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Measuring Feature-Level Participation and Efficacy with Online Teacher Professional Development (oTPD)

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posted on 01.08.2020, 00:00 by Jeremy Riel
Over the last three decades, there have been substantial advances in the literature on understanding the essential design principles and necessary features of teacher professional development (PD) programs to support implementation of new curricula and standards. However, although there is a consensus in the research community on the design principles for PD programs, the field also lacks evidence on the specific technologies, media, and strategies for implementing professional development design principles in an effective way. To address this gap in the literature, this dissertation investigated the design of an online teacher professional development (oTPD) program focused on supporting teachers’ voluntary first-time implementation of a novel curriculum called GlobalEd, and whether this program had any effect on both teachers’ implementation adherence and subsequent student achievement. The PD program was analyzed at the feature level by measuring the degree to which each design feature in the PD was used by the participating teachers (n = 41 teachers). To examine whether participation in PD features predicted teachers’ adherence to curriculum implementation tasks, OLS regression models were used to identify that more “active” PD design features that encouraged mindful participation, like message board discussions and generating written projects were found to have a positive predictive effect on curriculum adherence. Conversely, passive media features like email reading and video watching were found to not have any effect in predicting adherence. Finally, hierarchical linear models (HLM) with students nested within teachers’ classrooms were used to investigate whether teachers’ participation in PD features had a predictive effect on student achievement (n = 773 students). No significant predictive effects were observed on both PD participation or adherence on student achievement. As a result, this dissertation provides direct evidence on the efficacy of specific implementation media and technologies that map to long-standing accepted PD design principles. Commitments to design principles that emphasize active learning and relevance to practice are specifically supported. In addition, this dissertation emphasizes the necessity of researchers’ mindfulness of data grain size and the importance of conducting basic research in teacher professional development to ensure that meaningful effects of PD can be observed.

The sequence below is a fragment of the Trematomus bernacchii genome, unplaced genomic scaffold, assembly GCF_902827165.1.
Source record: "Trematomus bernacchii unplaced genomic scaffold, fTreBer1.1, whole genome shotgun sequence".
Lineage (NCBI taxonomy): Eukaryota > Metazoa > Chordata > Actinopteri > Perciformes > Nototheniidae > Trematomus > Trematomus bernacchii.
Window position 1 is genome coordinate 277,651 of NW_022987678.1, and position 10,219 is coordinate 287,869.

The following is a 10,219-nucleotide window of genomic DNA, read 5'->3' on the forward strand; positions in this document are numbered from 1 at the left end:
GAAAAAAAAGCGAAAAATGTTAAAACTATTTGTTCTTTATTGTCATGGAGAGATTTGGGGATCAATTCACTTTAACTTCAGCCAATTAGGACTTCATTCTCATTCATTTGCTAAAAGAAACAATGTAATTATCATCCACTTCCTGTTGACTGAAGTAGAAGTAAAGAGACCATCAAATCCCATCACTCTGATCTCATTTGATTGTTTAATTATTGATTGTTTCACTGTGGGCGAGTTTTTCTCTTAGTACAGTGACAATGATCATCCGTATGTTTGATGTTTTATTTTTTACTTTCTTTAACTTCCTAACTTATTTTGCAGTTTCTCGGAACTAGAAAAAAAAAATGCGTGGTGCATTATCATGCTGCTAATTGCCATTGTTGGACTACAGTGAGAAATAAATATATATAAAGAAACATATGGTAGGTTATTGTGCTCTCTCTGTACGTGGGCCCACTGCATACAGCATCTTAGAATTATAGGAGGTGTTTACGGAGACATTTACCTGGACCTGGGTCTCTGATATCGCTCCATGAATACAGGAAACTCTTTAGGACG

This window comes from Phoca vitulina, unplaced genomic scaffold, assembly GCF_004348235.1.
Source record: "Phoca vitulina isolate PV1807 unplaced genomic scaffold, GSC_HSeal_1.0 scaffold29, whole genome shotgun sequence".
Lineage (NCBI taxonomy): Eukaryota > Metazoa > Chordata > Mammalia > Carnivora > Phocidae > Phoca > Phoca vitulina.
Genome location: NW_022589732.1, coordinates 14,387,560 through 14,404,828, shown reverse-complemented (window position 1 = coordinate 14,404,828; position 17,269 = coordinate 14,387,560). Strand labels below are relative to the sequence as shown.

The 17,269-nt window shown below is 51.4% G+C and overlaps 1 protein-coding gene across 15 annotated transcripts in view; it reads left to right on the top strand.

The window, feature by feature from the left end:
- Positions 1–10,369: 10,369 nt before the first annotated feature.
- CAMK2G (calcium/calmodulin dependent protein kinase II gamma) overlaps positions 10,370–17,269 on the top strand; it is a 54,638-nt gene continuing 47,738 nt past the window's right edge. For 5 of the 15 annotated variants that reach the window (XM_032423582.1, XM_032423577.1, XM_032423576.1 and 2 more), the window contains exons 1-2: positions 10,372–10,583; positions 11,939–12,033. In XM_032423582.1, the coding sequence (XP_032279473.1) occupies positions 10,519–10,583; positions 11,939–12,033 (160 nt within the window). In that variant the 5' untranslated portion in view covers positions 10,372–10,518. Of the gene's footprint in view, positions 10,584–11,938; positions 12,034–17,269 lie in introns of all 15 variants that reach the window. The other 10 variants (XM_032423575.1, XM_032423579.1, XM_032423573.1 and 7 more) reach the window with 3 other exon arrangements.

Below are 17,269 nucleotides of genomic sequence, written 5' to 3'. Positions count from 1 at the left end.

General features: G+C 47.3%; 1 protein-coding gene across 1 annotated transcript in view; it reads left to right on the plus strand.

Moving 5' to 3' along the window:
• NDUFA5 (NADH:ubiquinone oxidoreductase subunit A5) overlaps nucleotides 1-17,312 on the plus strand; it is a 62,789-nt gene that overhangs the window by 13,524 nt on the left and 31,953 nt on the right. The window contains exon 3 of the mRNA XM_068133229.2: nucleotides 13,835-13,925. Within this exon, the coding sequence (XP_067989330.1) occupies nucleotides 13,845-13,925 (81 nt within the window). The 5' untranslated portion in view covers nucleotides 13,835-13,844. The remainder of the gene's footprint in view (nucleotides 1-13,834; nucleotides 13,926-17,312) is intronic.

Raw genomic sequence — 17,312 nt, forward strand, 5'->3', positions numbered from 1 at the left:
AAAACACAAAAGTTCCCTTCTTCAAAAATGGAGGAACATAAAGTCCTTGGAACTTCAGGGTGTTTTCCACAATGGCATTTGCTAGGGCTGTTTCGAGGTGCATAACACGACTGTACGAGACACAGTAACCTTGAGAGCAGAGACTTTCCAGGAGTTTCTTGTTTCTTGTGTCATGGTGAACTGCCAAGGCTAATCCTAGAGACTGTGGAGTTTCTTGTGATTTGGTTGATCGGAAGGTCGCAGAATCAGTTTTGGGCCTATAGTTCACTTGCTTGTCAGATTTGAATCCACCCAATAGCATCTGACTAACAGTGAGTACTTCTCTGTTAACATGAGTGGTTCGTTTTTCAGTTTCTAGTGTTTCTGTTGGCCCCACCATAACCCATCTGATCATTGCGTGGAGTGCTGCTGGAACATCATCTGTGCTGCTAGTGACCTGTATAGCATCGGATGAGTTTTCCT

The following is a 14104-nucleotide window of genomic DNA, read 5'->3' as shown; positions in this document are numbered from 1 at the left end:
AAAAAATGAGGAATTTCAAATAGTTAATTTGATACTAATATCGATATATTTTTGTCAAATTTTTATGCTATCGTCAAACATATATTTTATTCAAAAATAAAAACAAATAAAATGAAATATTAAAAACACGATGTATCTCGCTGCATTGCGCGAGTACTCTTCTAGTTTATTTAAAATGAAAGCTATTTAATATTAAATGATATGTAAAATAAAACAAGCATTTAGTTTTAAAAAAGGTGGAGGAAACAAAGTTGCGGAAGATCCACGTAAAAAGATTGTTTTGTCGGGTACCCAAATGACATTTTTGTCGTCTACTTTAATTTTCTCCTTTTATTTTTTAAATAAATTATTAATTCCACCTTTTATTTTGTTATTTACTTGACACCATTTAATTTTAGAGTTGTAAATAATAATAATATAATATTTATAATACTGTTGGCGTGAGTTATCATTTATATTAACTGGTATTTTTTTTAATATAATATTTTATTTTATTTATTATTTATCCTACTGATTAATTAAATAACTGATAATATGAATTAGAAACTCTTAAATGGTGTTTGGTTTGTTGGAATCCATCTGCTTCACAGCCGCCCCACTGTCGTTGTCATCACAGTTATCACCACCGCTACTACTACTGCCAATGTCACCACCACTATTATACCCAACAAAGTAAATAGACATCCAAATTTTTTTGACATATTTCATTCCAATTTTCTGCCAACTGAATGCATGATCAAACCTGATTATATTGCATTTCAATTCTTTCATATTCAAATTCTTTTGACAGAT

Lawless, Kimberly A.


Lawless, Kimberly A.


Educational Psychology

Degree Grantor

University of Illinois at Chicago

Degree Level


Degree name

PhD, Doctor of Philosophy

Committee Member

Thomas, Michael K. Yin, Yue Brown, Scott W. Lynn, Lisa J.

Submitted date

August 2020

Thesis type